By the time Georgia O'Keeffe died in 1986, she had long since become the "grande dame" of American art. In part, she owed that distinction to her longevity and the elegant austerity of her physical presence. It also stemmed from her marriage to photographer Alfred Stieglitz, who had played such a central role in the advent of modernism in this country. Above all, though, she owed her ascendance to the quality of her own work. While embracing modernism early on, she was never a mere imitator of other avant-garde artists. Instead, her compositions, which drew much of their inspiration from the desert landscape around her home in New Mexico, were strictly her own, and she is widely recognized as one of the most original painters of her era.
As a young artist Georgia O’Keeffe often chafed at others’ expectations of her and the art she was then creating. She had little interest in painting only those subjects deemed suitable for women. Instead she experimented boldly with abstraction and immersed herself in the hothouse of American modernism. Fiercely independent, O’Keeffe dressed and acted as she pleased, forging relationships on her own terms, most famously with the photographer Alfred Stieglitz. Although they married in 1924, O’Keeffe sought space to pursue her art unencumbered by societal expectations. Beginning in 1929, she left New York and her husband nearly every summer to paint in New Mexico and moved there permanently after his death. Inspired by the Southwest landscape, she cultivated one of the most successful artistic careers of the twentieth century. While often living far from urban centers, O’Keeffe attracted many admirers, the majority of whom she sought to keep at a distance, including the photographer Paul Strand, the creator of this 1918 portrait.
Georgia O’Keeffe joined the ranks of America’s leading modernists in 1916 with her first exhibition at 291, the New York gallery of celebrated photographer and arts impresario Alfred Stieglitz. Inspired by the avant-garde theories of artist and teacher Arthur Wesley Dow—who championed the expressive use of line, color, and tonality—the classically schooled O’Keeffe readily abandoned realism for the creative possibilities of abstraction. Her career flourished under the mentorship of Stieglitz, who introduced the public to her evocative paintings in annual exhibitions from 1923 to 1946. After marrying Stieglitz in 1924, O’Keeffe maintained a strong level of personal and artistic independence. Beginning in 1929, she lived and worked for extended periods in New Mexico, where she settled permanently after Stieglitz’s death in 1946. It was there that she created many of her most iconic works.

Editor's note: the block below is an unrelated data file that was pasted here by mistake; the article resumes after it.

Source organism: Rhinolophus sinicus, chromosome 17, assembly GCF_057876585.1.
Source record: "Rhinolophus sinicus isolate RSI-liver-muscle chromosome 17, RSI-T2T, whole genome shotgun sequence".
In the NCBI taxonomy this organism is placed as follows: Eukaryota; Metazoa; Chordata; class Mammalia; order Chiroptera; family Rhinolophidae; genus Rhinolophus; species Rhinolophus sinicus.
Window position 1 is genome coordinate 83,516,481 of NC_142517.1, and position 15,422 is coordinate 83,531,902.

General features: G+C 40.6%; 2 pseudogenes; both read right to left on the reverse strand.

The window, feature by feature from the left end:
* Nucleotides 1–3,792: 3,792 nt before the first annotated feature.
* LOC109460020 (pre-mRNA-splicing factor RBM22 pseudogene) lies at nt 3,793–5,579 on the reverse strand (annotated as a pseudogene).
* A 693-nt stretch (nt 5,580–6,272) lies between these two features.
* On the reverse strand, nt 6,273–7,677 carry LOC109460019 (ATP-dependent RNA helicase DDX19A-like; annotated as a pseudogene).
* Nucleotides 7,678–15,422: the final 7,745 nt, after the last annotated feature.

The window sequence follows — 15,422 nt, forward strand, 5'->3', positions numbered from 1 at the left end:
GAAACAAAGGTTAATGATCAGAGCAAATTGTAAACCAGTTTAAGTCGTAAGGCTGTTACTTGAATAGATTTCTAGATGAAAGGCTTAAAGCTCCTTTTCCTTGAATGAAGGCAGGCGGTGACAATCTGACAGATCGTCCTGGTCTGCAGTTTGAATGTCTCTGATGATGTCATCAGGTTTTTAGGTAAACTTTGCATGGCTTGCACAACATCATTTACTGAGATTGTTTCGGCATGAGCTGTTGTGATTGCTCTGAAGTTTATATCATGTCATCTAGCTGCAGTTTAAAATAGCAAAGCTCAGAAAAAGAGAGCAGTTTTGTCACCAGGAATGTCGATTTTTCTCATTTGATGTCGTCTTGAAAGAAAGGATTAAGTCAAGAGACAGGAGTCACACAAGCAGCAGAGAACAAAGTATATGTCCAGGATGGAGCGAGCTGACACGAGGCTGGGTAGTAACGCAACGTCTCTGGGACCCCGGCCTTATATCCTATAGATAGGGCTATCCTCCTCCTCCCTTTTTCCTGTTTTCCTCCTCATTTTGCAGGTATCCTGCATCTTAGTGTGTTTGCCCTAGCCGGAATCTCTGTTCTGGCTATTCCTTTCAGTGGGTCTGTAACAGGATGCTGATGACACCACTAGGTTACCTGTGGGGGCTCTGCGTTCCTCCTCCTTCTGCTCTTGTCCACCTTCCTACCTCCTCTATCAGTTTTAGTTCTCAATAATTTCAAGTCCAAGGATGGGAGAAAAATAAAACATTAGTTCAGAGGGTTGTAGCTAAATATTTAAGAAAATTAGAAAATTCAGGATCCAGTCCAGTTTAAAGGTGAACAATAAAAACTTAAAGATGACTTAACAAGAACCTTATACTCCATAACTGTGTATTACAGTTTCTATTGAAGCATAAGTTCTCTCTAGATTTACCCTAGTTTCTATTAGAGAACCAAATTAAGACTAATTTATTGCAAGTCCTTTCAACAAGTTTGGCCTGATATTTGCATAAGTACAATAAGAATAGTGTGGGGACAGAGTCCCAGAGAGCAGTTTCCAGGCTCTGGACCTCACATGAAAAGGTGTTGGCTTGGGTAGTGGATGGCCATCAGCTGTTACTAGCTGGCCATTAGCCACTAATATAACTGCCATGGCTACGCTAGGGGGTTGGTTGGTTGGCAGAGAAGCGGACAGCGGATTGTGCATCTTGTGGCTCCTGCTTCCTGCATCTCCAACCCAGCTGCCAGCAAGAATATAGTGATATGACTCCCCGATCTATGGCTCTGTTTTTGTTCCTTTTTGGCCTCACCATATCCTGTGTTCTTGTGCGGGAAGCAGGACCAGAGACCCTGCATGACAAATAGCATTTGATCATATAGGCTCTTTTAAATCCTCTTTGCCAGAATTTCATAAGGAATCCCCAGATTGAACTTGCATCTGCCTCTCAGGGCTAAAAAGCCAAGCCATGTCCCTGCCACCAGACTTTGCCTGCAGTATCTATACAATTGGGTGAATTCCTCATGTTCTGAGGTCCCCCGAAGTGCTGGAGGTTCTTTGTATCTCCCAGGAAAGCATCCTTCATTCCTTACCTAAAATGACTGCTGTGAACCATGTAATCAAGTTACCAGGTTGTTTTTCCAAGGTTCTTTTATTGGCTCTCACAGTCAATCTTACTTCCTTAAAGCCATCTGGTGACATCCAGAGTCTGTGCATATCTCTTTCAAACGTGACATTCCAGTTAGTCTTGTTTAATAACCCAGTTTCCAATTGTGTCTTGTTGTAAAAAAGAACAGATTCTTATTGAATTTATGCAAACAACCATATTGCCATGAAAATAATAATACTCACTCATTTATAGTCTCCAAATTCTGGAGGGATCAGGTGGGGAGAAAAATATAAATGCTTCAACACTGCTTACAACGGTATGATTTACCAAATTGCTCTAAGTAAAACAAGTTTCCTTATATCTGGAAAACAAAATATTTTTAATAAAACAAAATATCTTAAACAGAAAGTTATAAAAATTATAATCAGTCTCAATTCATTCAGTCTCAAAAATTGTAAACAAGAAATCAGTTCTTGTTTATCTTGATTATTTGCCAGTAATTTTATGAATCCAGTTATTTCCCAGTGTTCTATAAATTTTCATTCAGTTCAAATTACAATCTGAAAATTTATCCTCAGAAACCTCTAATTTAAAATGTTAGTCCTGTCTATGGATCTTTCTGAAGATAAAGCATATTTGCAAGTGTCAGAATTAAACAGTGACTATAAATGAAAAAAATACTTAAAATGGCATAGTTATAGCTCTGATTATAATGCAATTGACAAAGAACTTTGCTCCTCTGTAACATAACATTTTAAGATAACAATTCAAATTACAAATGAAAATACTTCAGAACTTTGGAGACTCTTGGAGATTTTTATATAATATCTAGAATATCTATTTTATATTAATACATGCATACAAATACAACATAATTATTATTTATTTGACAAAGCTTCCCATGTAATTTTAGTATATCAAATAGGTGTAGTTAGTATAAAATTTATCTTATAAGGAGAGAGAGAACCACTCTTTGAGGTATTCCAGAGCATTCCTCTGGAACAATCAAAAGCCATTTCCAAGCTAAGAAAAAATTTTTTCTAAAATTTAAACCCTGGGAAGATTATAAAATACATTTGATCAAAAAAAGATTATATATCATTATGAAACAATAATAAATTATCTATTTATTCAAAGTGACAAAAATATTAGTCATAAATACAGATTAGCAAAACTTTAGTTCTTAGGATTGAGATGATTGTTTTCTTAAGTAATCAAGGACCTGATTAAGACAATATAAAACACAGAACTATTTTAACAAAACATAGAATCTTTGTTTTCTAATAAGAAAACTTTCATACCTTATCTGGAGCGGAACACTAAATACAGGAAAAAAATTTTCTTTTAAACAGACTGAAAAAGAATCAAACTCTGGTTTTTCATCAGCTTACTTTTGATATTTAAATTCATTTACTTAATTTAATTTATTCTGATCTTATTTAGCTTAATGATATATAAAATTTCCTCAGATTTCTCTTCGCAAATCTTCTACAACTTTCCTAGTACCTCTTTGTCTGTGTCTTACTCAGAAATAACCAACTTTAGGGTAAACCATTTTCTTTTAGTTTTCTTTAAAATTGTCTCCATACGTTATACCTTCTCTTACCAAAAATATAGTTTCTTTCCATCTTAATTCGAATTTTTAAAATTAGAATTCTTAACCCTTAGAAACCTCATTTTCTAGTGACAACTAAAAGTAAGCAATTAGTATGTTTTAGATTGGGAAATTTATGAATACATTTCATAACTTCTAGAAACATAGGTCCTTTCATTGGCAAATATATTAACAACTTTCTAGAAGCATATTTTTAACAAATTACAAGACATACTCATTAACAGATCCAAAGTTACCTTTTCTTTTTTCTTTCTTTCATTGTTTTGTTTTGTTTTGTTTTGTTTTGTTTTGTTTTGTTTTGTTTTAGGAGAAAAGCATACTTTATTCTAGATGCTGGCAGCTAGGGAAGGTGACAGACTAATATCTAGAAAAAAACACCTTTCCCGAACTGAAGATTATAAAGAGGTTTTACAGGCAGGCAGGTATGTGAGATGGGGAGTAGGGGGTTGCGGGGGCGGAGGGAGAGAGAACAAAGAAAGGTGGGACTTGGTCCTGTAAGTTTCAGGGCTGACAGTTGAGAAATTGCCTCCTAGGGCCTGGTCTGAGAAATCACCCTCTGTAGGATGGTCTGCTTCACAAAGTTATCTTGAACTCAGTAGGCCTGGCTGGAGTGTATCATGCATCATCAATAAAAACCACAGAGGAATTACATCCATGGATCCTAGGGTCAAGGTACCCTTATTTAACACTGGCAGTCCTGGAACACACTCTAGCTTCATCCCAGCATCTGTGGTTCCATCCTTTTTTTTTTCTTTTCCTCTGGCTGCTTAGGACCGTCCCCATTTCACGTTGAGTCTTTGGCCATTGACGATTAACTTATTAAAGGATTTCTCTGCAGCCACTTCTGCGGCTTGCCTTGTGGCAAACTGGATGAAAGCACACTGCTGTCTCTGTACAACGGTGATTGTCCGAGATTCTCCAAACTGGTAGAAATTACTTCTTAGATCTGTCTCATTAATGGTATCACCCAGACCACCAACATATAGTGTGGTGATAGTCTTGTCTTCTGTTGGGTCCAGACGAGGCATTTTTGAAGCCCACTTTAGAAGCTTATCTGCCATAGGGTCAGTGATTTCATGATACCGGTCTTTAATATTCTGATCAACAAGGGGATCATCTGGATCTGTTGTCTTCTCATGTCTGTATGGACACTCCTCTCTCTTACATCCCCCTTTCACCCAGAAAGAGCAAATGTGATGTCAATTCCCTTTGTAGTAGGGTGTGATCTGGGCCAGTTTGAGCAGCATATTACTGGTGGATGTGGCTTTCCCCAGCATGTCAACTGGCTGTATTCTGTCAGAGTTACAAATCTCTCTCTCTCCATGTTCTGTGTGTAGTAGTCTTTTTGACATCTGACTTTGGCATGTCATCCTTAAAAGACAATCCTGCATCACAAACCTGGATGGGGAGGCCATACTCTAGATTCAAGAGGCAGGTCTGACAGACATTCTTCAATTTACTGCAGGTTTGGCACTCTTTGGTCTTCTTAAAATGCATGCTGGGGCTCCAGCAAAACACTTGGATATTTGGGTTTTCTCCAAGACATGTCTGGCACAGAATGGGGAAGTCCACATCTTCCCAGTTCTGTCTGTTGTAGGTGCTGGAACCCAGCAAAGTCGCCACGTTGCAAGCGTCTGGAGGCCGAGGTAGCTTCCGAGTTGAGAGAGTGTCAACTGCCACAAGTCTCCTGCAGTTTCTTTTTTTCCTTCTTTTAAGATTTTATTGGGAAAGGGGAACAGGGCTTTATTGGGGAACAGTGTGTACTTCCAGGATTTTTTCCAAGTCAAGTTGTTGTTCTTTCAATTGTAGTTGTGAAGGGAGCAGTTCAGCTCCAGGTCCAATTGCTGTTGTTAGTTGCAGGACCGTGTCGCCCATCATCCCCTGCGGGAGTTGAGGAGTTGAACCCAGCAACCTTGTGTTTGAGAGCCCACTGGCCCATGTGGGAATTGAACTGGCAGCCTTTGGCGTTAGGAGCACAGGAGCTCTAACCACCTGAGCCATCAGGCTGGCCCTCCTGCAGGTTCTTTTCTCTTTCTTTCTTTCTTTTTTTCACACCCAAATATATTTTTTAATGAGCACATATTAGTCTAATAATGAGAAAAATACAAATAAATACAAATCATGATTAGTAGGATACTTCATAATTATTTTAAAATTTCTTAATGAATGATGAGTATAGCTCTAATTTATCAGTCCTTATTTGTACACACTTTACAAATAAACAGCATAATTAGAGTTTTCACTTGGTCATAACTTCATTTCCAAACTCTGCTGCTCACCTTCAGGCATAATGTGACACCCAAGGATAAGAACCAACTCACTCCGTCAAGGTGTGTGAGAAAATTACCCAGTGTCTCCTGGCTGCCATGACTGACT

O’Keeffe’s austere adobe home in Abiquiu, New Mexico, provided the setting for Karsh’s profile study of the artist.
George Inness, born Newburgh, NY 1825-died Bridge of Allan, Scotland 1894
oil on wood
17 7/8 x 24 in. (45.3 x 61.0 cm.)
Figure(s) in exterior
Smithsonian American Art Museum, Gift of William T. Evans
George Inness was influenced by nineteenth-century French landscape painters, who emphasized quiet, intimate views of nature such as forest interiors or meadows. The clearing through the tall trees in this image invites us to join the group of figures, who are enjoying the shade of the forest. The rich colors and soft shapes evoke the muffled sounds created by a thick carpet of pine needles.
"Every thing in nature has something to say to us." George Inness, "A Painter on Painting," Harper's New Monthly Magazine, February 1878, reprinted in Quick, George Inness, 1985
Smithsonian American Art Museum, Gift of the artist
In April 1999, Jesús Moroles brought the unfinished Georgia Stele to the Smithsonian American Art Museum. He uncovered the sculpture and began to hammer stone chips off of the top, encouraging visitors to join in. Moroles then removed a few more and declared the piece finished, stating that if another chip were removed the sculpture would be a total loss and could never be repaired. This unexpected performance demonstrated Moroles's belief that sculptures are sacred objects that should belong to all people, and not just the artist or a museum. Nevertheless, he claimed creative ownership over the work by declaring that the work was done and could no longer be altered.